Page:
Assuming Durant can return somewhere near the level he displayed before tearing his Achilles tendon, he and Irving will eventually form perhaps the most dynamic offensive duo in the NBA. And while it was long rumored that the two friends had been plotting to join forces, Durant said that his relationship with Irving played only a small part in his choice to leave the Warriors for Brooklyn.
"People see friendship as the way guys are teaming up. There's nothing wrong with people speculating. That's just what it is, but we're just good friends no matter what," Durant told Chris Haynes of Yahoo Sports. "We didn't have to play together. It wasn't necessary. But, we were friends before anything, and we just happened to want to hoop together. But it wasn't a thing we planned. It just came together."
That would suggest that each player had his own separate motivation for joining the Nets, an assertion that Dec supports. He believes Irving's primary motivation has to do with something he calls "role design." Irving was relegated to a No. 2 playmaker in his time with LeBron James and the Cleveland Cavaliers, from whom he eventually requested a trade. In two seasons with the Boston Celtics, Irving never seemed quite comfortable with his role alongside a bevy of talented co-stars.
"When we look at organizations, sports teams, we look at the model like, what creates total motivation in people? And one of the factors is role design, a key aspect of that. Are people able to do what they enjoy and see the impact of it?" Dec said. "So when we're talking about, for example, Kyrie and how he likes to play as a point guard, and the teams that he's been on where he either had another dominant playmaker with him, like in Cleveland with LeBron, or a team-oriented, pass-first offense in Boston, there was a disconnect between Kyrie and his role design on his particular teams."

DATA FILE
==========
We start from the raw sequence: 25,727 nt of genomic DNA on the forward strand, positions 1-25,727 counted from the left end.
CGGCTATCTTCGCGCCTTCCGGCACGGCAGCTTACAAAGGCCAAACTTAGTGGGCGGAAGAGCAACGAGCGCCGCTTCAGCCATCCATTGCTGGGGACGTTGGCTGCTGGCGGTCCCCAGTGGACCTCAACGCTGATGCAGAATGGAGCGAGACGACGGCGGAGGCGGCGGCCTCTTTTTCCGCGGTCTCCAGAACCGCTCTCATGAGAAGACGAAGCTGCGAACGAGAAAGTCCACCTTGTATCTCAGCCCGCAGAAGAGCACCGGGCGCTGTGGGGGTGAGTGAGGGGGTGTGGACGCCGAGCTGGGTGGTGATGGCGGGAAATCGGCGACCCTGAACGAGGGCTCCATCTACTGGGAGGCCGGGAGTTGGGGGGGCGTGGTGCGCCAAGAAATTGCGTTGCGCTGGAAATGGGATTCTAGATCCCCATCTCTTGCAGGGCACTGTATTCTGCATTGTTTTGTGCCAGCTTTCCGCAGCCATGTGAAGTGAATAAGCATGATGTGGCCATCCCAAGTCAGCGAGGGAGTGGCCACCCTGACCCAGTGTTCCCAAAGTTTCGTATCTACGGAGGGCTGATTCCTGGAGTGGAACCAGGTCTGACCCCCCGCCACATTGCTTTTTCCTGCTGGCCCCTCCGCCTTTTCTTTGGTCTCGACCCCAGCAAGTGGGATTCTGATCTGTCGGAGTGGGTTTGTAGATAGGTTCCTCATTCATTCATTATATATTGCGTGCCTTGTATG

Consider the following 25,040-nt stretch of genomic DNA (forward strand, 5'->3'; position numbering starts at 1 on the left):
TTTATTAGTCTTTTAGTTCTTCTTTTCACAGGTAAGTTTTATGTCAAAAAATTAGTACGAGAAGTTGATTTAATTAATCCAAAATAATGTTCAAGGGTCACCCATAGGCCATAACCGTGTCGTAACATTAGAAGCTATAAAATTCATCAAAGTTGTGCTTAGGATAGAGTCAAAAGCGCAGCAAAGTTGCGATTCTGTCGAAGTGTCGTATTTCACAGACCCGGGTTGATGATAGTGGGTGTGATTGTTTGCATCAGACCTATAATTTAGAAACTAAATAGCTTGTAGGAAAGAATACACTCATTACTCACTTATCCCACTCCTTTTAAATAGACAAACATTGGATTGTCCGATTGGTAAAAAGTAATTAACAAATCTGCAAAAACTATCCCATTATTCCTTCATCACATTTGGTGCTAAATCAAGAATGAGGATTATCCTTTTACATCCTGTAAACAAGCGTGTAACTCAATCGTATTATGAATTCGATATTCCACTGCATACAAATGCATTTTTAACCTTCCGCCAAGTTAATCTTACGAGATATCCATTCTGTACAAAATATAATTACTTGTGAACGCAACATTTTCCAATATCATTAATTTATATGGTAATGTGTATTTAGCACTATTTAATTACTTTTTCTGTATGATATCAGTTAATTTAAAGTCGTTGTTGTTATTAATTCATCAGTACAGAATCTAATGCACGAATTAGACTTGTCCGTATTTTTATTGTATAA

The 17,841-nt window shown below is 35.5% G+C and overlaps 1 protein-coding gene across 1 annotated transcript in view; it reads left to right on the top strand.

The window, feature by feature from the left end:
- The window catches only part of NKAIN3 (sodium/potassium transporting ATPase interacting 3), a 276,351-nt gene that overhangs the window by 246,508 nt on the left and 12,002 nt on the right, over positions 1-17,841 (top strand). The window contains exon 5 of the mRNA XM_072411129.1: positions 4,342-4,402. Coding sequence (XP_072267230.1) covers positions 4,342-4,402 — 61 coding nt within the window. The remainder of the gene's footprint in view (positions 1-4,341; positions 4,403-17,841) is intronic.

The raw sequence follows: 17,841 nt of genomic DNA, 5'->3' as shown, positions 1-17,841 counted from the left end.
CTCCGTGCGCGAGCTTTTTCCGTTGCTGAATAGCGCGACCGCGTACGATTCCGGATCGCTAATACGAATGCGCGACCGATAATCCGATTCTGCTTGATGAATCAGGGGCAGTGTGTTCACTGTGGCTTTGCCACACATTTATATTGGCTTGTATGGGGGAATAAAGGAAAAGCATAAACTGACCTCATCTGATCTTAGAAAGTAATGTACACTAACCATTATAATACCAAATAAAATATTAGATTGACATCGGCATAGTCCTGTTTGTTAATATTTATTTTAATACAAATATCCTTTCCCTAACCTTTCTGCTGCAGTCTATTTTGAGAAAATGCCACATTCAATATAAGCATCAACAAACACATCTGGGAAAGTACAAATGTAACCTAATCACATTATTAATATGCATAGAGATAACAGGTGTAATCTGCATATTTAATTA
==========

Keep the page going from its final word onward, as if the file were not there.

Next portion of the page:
For Durant, role design may have been a factor since he willingly sacrificed his individual accomplishments to win championships with three other All-Stars on the Warriors, but perhaps his decision didn't ultimately have a whole lot to do with basketball. He said he was attracted to the Nets' style of play, but more than anything he may have been looking for a new challenge. The idea of accomplishing your goals and then moving on to something else plays itself out in the business world as well.
"We find in our research that when people continue to learn and grow, and fundamentally people are naturally wired that way, and if people feel like they've checked the box and they've climbed the mountain, and there's nowhere else to climb, and people still love the activity, they might look for a new challenge," Dec said." ... I think when people lose being challenged, learning, growing -- that starts eroding motivation."
LeBron James and Anthony Davis -- Los Angeles Lakers
We won't spend as much time on this one since the motivations here are pretty obvious. James' timetable didn't line up with the young players the Lakers wound up trading, and the addition of Davis makes them an immediate title contender even after missing the playoffs last season.